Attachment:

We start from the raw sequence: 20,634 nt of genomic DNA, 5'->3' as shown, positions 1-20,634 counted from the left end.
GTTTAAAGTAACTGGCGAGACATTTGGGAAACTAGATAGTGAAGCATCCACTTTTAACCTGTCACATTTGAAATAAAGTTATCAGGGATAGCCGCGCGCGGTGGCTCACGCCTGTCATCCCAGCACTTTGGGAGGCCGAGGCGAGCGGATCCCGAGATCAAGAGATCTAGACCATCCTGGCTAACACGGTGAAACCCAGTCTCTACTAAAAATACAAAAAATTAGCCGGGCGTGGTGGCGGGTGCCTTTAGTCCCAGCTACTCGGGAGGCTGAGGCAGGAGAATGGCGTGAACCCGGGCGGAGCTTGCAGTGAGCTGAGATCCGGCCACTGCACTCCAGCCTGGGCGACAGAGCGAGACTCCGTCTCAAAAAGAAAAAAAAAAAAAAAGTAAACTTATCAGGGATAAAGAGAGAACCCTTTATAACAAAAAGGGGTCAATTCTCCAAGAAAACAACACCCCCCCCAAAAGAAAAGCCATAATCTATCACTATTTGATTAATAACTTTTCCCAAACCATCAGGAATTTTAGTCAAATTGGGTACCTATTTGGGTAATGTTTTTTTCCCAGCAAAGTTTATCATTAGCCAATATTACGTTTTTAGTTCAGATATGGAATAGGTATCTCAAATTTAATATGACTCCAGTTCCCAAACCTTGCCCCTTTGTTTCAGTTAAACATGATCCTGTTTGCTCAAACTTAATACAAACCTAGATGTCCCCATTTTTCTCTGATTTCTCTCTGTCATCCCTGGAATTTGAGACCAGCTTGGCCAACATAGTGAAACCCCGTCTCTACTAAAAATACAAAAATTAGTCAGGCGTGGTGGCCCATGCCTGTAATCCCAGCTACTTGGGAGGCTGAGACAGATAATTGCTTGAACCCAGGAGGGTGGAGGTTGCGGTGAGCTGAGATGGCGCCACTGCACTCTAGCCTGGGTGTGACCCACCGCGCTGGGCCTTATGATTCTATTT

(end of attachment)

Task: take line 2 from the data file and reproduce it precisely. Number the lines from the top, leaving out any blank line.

GTTTAAAGTAACTGGCGAGACATTTGGGAAACTAGATAGTGAAGCATCCACTTTTAACCTGTCACATTTGAAATAAAGTTATCAGGGATAGCCGCGCGCGGTGGCTCACGCCTGTCATCCCAGCACTTTGGGAGGCCGAGGCGAGCGGATCCCGAGATCAAGAGATCTAGACCATCCTGGCTAACACGGTGAAACCCAGTCTCTACTAAAAATACAAAAAATTAGCCGGGCGTGGTGGCGGGTGCCTTTAGTCCCAGCTACTCGGGAGGCTGAGGCAGGAGAATGGCGTGAACCCGGGCGGAGCTTGCAGTGAGCTGAGATCCGGCCACTGCACTCCAGCCTGGGCGACAGAGCGAGACTCCGTCTCAAAAAGAAAAAAAAAAAAAAAGTAAACTTATCAGGGATAAAGAGAGAACCCTTTATAACAAAAAGGGGTCAATTCTCCAAGAAAACAACACCCCCCCCAAAAGAAAAGCCATAATCTATCACTATTTGATTAATAACTTTTCCCAAACCATCAGGAATTTTAGTCAAATTGGGTACCTATTTGGGTAATGTTTTTTTCCCAGCAAAGTTTATCATTAGCCAATATTACGTTTTTAGTTCAGATATGGAATAGGTATCTCAAATTTAATATGACTCCAGTTCCCAAACCTTGCCCCTTTGTTTCAGTTAAACATGATCCTGTTTGCTCAAACTTAATACAAACCTAGATGTCCCCATTTTTCTCTGATTTCTCTCTGTCATCCCTGGAATTTGAGACCAGCTTGGCCAACATAGTGAAACCCCGTCTCTACTAAAAATACAAAAATTAGTCAGGCGTGGTGGCCCATGCCTGTAATCCCAGCTACTTGGGAGGCTGAGACAGATAATTGCTTGAACCCAGGAGGGTGGAGGTTGCGGTGAGCTGAGATGGCGCCACTGCACTCTAGCCTGGGTGTGACCCACCGCGCTGGGCCTTATGATTCTATTT